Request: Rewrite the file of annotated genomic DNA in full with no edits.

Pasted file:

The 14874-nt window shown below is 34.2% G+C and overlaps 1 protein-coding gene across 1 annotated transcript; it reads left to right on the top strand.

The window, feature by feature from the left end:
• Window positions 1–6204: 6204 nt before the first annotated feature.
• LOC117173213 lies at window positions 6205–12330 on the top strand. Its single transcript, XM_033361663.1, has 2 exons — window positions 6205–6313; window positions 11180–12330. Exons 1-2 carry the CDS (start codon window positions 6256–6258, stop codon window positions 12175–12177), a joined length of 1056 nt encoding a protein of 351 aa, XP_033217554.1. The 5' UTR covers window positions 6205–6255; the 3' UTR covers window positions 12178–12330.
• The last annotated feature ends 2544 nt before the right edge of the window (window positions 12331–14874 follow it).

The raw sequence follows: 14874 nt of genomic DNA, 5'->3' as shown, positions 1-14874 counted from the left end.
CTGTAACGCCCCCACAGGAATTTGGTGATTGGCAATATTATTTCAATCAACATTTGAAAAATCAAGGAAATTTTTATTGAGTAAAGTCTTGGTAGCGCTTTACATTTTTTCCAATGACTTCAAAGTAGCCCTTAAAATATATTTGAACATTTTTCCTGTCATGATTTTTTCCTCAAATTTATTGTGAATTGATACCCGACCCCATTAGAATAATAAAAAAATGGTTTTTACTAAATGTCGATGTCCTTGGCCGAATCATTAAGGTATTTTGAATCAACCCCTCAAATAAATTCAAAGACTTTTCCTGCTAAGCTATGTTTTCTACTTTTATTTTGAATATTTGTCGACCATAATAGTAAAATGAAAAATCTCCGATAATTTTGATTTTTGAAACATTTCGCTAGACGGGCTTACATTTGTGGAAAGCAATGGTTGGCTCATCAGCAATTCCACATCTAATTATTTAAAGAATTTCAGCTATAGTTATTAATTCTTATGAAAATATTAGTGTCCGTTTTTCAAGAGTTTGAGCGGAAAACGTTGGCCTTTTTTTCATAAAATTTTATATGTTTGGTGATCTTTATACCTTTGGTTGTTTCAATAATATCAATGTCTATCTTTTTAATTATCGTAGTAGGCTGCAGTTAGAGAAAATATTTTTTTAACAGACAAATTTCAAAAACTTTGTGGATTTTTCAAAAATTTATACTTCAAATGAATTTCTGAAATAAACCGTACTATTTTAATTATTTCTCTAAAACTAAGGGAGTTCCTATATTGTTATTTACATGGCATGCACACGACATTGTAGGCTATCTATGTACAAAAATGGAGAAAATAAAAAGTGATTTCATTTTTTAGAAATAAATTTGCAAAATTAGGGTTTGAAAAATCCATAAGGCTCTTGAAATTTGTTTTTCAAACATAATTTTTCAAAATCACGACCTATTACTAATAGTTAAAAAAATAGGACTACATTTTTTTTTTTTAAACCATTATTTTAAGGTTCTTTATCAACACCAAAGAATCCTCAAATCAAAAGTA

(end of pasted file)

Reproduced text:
The 14874-nt window shown below is 34.2% G+C and overlaps 1 protein-coding gene across 1 annotated transcript; it reads left to right on the top strand.

The window, feature by feature from the left end:
• Window positions 1–6204: 6204 nt before the first annotated feature.
• LOC117173213 lies at window positions 6205–12330 on the top strand. Its single transcript, XM_033361663.1, has 2 exons — window positions 6205–6313; window positions 11180–12330. Exons 1-2 carry the CDS (start codon window positions 6256–6258, stop codon window positions 12175–12177), a joined length of 1056 nt encoding a protein of 351 aa, XP_033217554.1. The 5' UTR covers window positions 6205–6255; the 3' UTR covers window positions 12178–12330.
• The last annotated feature ends 2544 nt before the right edge of the window (window positions 12331–14874 follow it).

The raw sequence follows: 14874 nt of genomic DNA, 5'->3' as shown, positions 1-14874 counted from the left end.
CTGTAACGCCCCCACAGGAATTTGGTGATTGGCAATATTATTTCAATCAACATTTGAAAAATCAAGGAAATTTTTATTGAGTAAAGTCTTGGTAGCGCTTTACATTTTTTCCAATGACTTCAAAGTAGCCCTTAAAATATATTTGAACATTTTTCCTGTCATGATTTTTTCCTCAAATTTATTGTGAATTGATACCCGACCCCATTAGAATAATAAAAAAATGGTTTTTACTAAATGTCGATGTCCTTGGCCGAATCATTAAGGTATTTTGAATCAACCCCTCAAATAAATTCAAAGACTTTTCCTGCTAAGCTATGTTTTCTACTTTTATTTTGAATATTTGTCGACCATAATAGTAAAATGAAAAATCTCCGATAATTTTGATTTTTGAAACATTTCGCTAGACGGGCTTACATTTGTGGAAAGCAATGGTTGGCTCATCAGCAATTCCACATCTAATTATTTAAAGAATTTCAGCTATAGTTATTAATTCTTATGAAAATATTAGTGTCCGTTTTTCAAGAGTTTGAGCGGAAAACGTTGGCCTTTTTTTCATAAAATTTTATATGTTTGGTGATCTTTATACCTTTGGTTGTTTCAATAATATCAATGTCTATCTTTTTAATTATCGTAGTAGGCTGCAGTTAGAGAAAATATTTTTTTAACAGACAAATTTCAAAAACTTTGTGGATTTTTCAAAAATTTATACTTCAAATGAATTTCTGAAATAAACCGTACTATTTTAATTATTTCTCTAAAACTAAGGGAGTTCCTATATTGTTATTTACATGGCATGCACACGACATTGTAGGCTATCTATGTACAAAAATGGAGAAAATAAAAAGTGATTTCATTTTTTAGAAATAAATTTGCAAAATTAGGGTTTGAAAAATCCATAAGGCTCTTGAAATTTGTTTTTCAAACATAATTTTTCAAAATCACGACCTATTACTAATAGTTAAAAAAATAGGACTACATTTTTTTTTTTTAAACCATTATTTTAAGGTTCTTTATCAACACCAAAGAATCCTCAAATCAAAAGTA